Happy holidays from your friends at the Mississippi Valley Library District! We will be closed several days over the next two weeks as we celebrate the holidays. Here's what you should know:
- The library will be closed Wednesday, December 23 through Friday, December 25.
- We'll be open for regular hours Saturday, December 26 through Wednesday, December 30.
- The library will be closed Thursday, December 31 and Friday, January 1. Regular hours resume Saturday, January 2.
- We are ALWAYS OPEN online. You can search for and request items, renew things you already have checked out, and more by visiting the online catalog. Our online databases (including ebooks, streaming and downloadable music & movies, and digital magazines) are also accessible from anywhere you have an internet connection.
Have a happy, healthy, safe holiday season!
It’s the holidays and you know what that means: over the river and through the woods to grandmother's house we go! If you haven’t discovered the joys of audiobooks, this is a good time to dive into this medium. What could be better than having a book read to you by a talented, professional actor? The miles will fly by as you listen to a story come to life when presented by great voice talents. But if you are traveling with your family, choosing an audiobook can be complicated. You want a book that will be of interest to everyone, no matter their age, but you also want to avoid embarrassing plot lines. We're here to help.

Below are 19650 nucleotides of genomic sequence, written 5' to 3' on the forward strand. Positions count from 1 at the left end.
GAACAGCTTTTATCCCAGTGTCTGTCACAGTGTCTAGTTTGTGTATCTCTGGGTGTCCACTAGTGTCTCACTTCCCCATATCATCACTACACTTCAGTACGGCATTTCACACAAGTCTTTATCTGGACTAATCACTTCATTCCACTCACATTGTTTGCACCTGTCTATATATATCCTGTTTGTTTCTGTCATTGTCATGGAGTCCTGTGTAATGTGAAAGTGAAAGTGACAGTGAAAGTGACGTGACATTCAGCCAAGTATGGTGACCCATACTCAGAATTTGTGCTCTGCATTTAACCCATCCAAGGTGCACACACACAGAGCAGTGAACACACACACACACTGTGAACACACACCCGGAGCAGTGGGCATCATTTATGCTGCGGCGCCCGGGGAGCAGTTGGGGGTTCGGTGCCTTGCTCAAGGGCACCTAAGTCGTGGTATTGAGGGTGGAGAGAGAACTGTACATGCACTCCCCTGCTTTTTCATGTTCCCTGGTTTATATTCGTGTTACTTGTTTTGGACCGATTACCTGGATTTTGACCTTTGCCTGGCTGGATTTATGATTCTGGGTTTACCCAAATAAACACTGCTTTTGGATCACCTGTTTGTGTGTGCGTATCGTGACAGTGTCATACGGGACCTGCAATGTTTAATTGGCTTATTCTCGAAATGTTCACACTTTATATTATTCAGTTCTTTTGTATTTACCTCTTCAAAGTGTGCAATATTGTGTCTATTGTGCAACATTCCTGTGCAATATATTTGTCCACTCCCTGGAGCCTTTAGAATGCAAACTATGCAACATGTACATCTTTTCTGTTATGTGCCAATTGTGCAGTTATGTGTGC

The Martian Chronicles by Ray Bradbury, read by Scott Brick
First published in 1950, this book is a “future history” of Mars. It is a set of connected short stories that together tell of the people of Earth colonizing Mars and of how folks from Earth become Martians after a long enough time. It is beautifully written, as so many Bradbury works are, and it is hopeful yet grounded too. Scott Brick is an experienced and talented narrator whose smooth voice imparts all the drama and solemnity of humans making their way on an alien world. His voice trembles with rage and fear, soothes with velvet tones, and practically shouts with excitement when talking about rocket ships. These old fashioned tales are entertaining for all ages.
Ready Player One by Ernest Cline, read by Wil Wheaton
In the future, life is so terrible that most people escape into a virtual reality video game called OASIS. OASIS was created by a super rich, super smart techie who had a love of all things '80s. This mastermind hid a puzzle inside the game. Whoever solves the puzzle first will inherit the game creator’s fortune! Needless to say, playing becomes vicious and potentially deadly. Actor Wil Wheaton, best known for his turn on Star Trek: The Next Generation performs Cline’s wonderfully kitschy dystopia with gleeful, nerdy energy. And I mean that in the best way. Families that enjoy pop culture and games and science fiction will get a kick out of this simultaneously futuristic and nostalgic novel.